How Your Dog Learns
Lots of people say that their dogs are dumb, but then they never make the connection between their dog putting a paw up on your leg and getting a treat. The dog is deliberately doing something to get himself a treat, and how dumb can that make him?
Humans and dogs have a successful relationship that goes back thousands of years, and one reason why it works out so well is because we communicate in a way that they understand. Think about what they are saying when they bring you a stick. You know that they want to play fetch, don’t you?
The two above examples tell us that our dogs can learn very complex behavior and that we can teach them even more.
Just like humans do, dogs relate to each other and to us through body language and posture, but the way that we process it and the way that we do is very different.
Remember that your dog’s eyes will respond very differently to color, and they can see very well in low light. They can turn their ears around very quickly and accurately, which lets them figure out where sounds come from, and don’t forget that famous sense of smell.
These differences will equal difference in the way that their minds work. Their ability to understand cause and effect relationships is quite different from ours.
Consider classical training, where you learn to associate a stimulus with a response. This is something that humans can ignore pretty easily. For instance, we can shake off an undesired response to a car accident or a visit to a doctor much more easily than a dog can.
Operant conditioning, where positive and negative reinforcement is used, is something that dogs and humans respond very differently to.
Consider the fact that I always go out the back door with my Golden Retrievers when we are going to play fetch. Whenever we go out that door, we play fetch. On the other hand, when I let them out the side door, I don’t go with them; I just leave them for half an hour or so. Of course, they always go to the back door when they want a game or see one coming.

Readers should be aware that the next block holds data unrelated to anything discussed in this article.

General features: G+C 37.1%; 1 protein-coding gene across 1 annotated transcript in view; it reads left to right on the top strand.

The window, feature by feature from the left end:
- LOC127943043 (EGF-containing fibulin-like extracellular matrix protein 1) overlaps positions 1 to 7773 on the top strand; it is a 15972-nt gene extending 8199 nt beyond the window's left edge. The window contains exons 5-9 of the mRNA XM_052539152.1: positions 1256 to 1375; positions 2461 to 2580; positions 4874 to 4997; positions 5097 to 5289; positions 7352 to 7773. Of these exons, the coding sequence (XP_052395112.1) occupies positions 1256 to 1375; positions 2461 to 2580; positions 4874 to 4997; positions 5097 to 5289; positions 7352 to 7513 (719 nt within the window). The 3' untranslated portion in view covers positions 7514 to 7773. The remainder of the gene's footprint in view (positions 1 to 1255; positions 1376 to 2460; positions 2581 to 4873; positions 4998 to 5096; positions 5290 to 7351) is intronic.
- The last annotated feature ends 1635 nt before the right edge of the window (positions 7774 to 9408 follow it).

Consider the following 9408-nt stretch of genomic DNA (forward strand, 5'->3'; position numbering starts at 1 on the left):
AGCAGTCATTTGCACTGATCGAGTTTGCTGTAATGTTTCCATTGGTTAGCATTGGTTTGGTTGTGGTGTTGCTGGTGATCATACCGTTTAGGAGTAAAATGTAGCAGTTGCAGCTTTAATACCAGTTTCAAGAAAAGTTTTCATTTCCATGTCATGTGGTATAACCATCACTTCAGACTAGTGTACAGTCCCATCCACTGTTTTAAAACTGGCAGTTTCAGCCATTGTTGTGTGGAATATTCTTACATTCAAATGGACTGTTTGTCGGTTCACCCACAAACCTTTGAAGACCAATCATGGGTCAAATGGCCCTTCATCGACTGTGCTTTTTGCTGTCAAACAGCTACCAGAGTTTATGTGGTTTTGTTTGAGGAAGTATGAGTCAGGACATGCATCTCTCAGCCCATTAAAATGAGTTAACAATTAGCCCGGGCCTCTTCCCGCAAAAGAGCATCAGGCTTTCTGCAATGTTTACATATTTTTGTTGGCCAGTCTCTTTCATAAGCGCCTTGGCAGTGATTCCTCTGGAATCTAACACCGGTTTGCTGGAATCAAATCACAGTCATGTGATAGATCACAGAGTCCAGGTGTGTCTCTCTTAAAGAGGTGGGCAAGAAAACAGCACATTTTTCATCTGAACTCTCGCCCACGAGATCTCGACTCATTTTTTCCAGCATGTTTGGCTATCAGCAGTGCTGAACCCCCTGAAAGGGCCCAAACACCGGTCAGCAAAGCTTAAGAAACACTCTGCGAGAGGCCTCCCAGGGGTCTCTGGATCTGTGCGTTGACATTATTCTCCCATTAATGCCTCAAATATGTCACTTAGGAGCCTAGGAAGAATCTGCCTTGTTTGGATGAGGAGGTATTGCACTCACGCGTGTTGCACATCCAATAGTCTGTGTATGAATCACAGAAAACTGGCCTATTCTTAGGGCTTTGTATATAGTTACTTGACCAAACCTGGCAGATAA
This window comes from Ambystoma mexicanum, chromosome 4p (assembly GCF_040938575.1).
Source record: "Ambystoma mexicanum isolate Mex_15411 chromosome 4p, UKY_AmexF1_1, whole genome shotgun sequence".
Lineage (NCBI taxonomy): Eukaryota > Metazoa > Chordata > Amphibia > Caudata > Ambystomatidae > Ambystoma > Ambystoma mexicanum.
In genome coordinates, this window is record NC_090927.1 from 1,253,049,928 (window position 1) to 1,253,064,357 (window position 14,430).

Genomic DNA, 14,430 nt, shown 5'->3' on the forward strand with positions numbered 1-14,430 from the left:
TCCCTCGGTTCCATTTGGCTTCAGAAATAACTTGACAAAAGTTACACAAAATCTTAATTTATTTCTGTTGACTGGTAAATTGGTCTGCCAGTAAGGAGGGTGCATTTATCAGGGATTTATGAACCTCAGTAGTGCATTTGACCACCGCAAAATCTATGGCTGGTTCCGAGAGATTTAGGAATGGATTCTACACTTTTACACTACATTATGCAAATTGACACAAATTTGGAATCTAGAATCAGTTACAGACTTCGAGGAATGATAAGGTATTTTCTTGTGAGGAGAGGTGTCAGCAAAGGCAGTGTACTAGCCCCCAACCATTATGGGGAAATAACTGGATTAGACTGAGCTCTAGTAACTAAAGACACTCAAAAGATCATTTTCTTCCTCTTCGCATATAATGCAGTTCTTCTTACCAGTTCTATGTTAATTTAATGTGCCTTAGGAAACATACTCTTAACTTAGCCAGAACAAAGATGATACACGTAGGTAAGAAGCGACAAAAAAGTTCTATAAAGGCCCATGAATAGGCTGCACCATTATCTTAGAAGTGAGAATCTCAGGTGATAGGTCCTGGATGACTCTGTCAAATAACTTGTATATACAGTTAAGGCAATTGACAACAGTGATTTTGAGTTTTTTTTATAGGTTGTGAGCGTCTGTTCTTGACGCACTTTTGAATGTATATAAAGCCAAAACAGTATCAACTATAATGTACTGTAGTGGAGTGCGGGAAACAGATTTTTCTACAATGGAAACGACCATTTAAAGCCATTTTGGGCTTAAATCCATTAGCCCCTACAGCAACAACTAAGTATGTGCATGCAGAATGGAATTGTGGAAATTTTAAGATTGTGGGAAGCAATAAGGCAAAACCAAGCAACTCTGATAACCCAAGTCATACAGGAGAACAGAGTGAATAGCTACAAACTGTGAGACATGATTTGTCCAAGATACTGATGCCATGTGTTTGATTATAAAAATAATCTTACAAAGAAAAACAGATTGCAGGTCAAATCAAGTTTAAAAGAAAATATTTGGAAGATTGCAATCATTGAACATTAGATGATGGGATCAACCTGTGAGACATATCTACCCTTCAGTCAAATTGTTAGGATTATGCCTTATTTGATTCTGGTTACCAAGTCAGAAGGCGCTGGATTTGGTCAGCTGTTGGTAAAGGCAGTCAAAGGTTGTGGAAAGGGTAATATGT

When I train my dogs, I use a very specific tone and hand gesture to go along with the command. This gives them all kinds of cues and I can expect them to sit, stay down, no-bite, fetch, release, come and even eliminate at a single command.
However, remember that if too much time passes between cause and effect, they are going to lose it. For instance, how many times can you tell them that eating something off the ground is bad for them? The stomachaches that result have no connection in their heads to the food because it was too long ago!
What you should take from this information is that your dog, whether he is a Shepherd, a Retriever, a Basset Hound or a Dachshund, can learn a lot, if only you remember that he is a dog and not a human!
For instance, one fairly well-known woman has taught her dogs how to dance on command for the show circuit, and rescue dogs can locate children and pull them out of dangerous situations. Service dogs are incredible when they can do things as different as opening a door, pulling a wheelchair or even fetching a container of water without spilling a bit of it.
Just keep in mind, though that they are not people, and that there are some doggy activities that you cannot train out of them!